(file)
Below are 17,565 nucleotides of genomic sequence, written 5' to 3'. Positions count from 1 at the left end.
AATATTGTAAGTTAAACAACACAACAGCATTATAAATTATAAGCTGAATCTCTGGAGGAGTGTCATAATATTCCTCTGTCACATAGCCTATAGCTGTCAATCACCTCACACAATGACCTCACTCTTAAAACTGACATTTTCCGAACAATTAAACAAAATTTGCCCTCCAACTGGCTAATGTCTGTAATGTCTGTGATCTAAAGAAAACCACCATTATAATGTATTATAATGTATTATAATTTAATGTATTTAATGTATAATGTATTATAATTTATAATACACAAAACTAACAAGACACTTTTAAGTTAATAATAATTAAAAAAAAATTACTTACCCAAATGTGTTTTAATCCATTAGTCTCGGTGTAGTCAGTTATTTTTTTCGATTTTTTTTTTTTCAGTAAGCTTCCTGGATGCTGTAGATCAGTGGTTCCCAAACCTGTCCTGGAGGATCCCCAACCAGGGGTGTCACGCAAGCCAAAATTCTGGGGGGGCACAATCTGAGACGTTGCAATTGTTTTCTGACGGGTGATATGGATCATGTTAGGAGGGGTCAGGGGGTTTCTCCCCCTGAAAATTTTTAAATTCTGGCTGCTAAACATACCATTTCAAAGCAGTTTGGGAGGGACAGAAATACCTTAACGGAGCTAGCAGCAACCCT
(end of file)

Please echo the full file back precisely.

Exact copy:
Below are 17,565 nucleotides of genomic sequence, written 5' to 3'. Positions count from 1 at the left end.
AATATTGTAAGTTAAACAACACAACAGCATTATAAATTATAAGCTGAATCTCTGGAGGAGTGTCATAATATTCCTCTGTCACATAGCCTATAGCTGTCAATCACCTCACACAATGACCTCACTCTTAAAACTGACATTTTCCGAACAATTAAACAAAATTTGCCCTCCAACTGGCTAATGTCTGTAATGTCTGTGATCTAAAGAAAACCACCATTATAATGTATTATAATGTATTATAATTTAATGTATTTAATGTATAATGTATTATAATTTATAATACACAAAACTAACAAGACACTTTTAAGTTAATAATAATTAAAAAAAAATTACTTACCCAAATGTGTTTTAATCCATTAGTCTCGGTGTAGTCAGTTATTTTTTTCGATTTTTTTTTTTTCAGTAAGCTTCCTGGATGCTGTAGATCAGTGGTTCCCAAACCTGTCCTGGAGGATCCCCAACCAGGGGTGTCACGCAAGCCAAAATTCTGGGGGGGCACAATCTGAGACGTTGCAATTGTTTTCTGACGGGTGATATGGATCATGTTAGGAGGGGTCAGGGGGTTTCTCCCCCTGAAAATTTTTAAATTCTGGCTGCTAAACATACCATTTCAAAGCAGTTTGGGAGGGACAGAAATACCTTAACGGAGCTAGCAGCAACCCT